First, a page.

Monday, July 30, 2012

Sid from Santa Fe on "Individualized Instruction."

I'm Rick!
Rick just dropped my summer class. Here at the Worst Juco in America, one can take 11 weeks of a 12 week summer class and still take the W.

And Rick took his W this morning.

Now, for the 11 weeks he was with us, he dominated class. He never missed an opportunity to talk over others, so much so that I had to keep him after 3 different classes to tell him to ease up and let others have the chance. His most momentous response to this was: "No way. These students don't care. If they would, they'd talk. I care. I need this class. I want to learn. You should teach the interested ones!"

He also loved to dispute or question assignments, regardless of how innocuous the guidelines might be.

He had a particular fondness for going after me in class for word counts.

"Why 500 words? Will you fail me if I write 499 or 501? What if I do what I want to do and turn in 5000?"

"Well," I'd start, "there are all kinds of reasons for word counts, sometimes it's about the level of detail I want you to use on a thesis, other times it has to do with offering reasonable limits to help you safeguard writing 5000 words when they aren't necessary."

It was constant. The 11 weeks dragged. People would roll their eyes when he started things like: "I don't get why I have to use MLA style. What if I don't care about documenting my sources? That should be my prerogative. Maybe while you're writing research papers I want to write a feature article like the ones in magazines I read." (Oh, don't ask. I was horrified to learn what mags he wanted to emulate.)

"I feel as if you've dampened all the creativity out of this class," he said one day. "You're all about rules, and I'm about language!"

As I was walking to class this morning, Rick was headed the other way.

"Hey, Sid," he said. "I've dropped the class. Got some stuff that's more important to me than finishing up the work I'm late on. Plus, I'm a little pissed that I didn't get individualized instruction and attention."

"Gaw," I said. "Smerghhh, ugggggggh."

"Like it says on the TV commercials. Right? Individualized instruction. Learn at your own pace. You don't follow that. Still, it was fun debating with you."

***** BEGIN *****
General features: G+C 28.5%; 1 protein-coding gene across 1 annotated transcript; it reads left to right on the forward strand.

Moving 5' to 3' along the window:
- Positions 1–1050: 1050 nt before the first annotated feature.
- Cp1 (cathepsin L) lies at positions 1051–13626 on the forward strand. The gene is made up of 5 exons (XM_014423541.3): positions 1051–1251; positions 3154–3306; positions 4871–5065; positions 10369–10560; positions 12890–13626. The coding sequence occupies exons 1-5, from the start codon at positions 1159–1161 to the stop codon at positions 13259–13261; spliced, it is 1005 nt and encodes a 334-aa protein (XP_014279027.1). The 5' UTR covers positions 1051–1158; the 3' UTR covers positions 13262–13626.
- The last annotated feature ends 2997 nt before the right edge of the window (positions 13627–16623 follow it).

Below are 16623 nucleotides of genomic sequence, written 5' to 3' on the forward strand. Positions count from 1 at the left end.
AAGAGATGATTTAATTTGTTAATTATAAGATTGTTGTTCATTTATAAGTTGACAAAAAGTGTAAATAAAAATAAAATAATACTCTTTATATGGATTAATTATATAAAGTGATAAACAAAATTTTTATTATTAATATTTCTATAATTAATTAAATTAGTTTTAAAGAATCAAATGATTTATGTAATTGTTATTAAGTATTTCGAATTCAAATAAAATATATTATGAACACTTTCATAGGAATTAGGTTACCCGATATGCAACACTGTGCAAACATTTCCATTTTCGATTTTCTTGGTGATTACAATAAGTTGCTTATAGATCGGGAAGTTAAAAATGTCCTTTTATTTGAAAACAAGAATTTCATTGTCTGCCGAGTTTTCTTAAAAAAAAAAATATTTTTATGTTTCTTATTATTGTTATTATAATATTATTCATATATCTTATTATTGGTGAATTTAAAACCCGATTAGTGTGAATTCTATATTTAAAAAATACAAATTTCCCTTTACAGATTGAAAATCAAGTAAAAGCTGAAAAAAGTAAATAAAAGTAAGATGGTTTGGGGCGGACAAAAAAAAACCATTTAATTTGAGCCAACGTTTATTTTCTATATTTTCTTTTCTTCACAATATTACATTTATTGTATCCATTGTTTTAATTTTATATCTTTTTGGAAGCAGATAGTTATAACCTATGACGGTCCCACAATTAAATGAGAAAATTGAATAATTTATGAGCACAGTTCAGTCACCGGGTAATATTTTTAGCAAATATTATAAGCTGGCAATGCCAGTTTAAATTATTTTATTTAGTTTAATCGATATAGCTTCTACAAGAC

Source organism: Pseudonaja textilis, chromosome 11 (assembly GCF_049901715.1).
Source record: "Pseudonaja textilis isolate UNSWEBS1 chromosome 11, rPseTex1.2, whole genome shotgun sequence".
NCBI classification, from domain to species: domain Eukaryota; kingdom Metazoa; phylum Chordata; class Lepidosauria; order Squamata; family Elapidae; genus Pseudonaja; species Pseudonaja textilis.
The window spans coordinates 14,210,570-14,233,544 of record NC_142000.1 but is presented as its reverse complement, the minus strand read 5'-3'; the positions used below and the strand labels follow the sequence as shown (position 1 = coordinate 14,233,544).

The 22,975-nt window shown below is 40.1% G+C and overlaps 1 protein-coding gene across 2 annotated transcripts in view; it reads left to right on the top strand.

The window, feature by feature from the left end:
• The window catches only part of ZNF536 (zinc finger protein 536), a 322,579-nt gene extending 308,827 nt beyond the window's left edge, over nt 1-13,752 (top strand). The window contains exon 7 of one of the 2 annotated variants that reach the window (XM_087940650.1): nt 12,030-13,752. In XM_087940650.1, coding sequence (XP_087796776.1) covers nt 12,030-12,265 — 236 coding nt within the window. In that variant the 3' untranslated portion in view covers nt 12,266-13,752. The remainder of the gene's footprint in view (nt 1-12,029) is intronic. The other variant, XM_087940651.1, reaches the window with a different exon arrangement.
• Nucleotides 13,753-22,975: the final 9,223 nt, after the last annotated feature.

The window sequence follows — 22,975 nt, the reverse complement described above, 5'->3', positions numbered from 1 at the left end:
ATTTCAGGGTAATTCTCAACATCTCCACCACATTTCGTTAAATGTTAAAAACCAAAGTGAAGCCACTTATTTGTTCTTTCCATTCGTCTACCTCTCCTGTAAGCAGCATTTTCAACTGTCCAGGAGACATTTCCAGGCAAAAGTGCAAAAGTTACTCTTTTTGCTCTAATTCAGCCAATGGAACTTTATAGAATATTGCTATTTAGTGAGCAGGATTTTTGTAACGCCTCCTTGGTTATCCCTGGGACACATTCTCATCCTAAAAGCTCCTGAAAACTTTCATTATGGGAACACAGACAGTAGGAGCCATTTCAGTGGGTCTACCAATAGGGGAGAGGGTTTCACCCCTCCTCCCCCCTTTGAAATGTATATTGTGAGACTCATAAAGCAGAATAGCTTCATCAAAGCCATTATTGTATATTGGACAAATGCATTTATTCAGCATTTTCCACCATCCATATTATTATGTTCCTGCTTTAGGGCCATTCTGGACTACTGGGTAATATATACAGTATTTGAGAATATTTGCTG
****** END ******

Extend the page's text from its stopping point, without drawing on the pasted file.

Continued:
And then he was gone.


36 comments:

  1. Oh man, that 11th-hour withdrawal policy sucks. He got to be a drain on you all semester, and you didn't even get the pleasure of giving him the low grade that he probably (richly) deserved. My sympathies.

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  2. Someone needs to invent a vocal cord neutralizer with pain settings.

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    1. We will begin immediately!

      - Technical staff at Third Directorate, FSB
      Moscow, Russian Federation

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    2. Streinikov, can't you just steal the plans from the US or China? it worked during the Cold War....

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  3. Someone really needs to talk to the ad departments that do PR for colleges. Those of us at CCs get the worst because we're supposed to be all warm and fuzzy and helpful. Oh, and cheap--don't forget cheap!

    I hate that we advertise at all. I think it plays into the whole customer mentality. Then, when we get students like Rick who think individualized instruction means "I get to decide what's taught, how it's taught, and what I have to do with it," those shiny ads come back and bite us in the ass.

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    1. A local CC has been pitching "instant acceptance" days.
      Near universal acceptance isn't bad enough.
      Now you have to make it sound like it's winning the lottery?

      I died a little inside.

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  4. Is it just my imagination, or did tools like Rick get their ass handed to them back in the day?

    Or did the Ricks of the world just avoid college back then?

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    1. I saw a snippet of a Brady Bunch episode recently.

      Peter (the middle son) was nervous because he thought he'd done poorly on a test.
      He reluctantly goes to see the teacher, who looked to be older than chalk.

      "You wanted to see me, Mr. Nongenarian?"
      "Oh yes, Mr. Brady," he replies, his tone dripping with disapproval.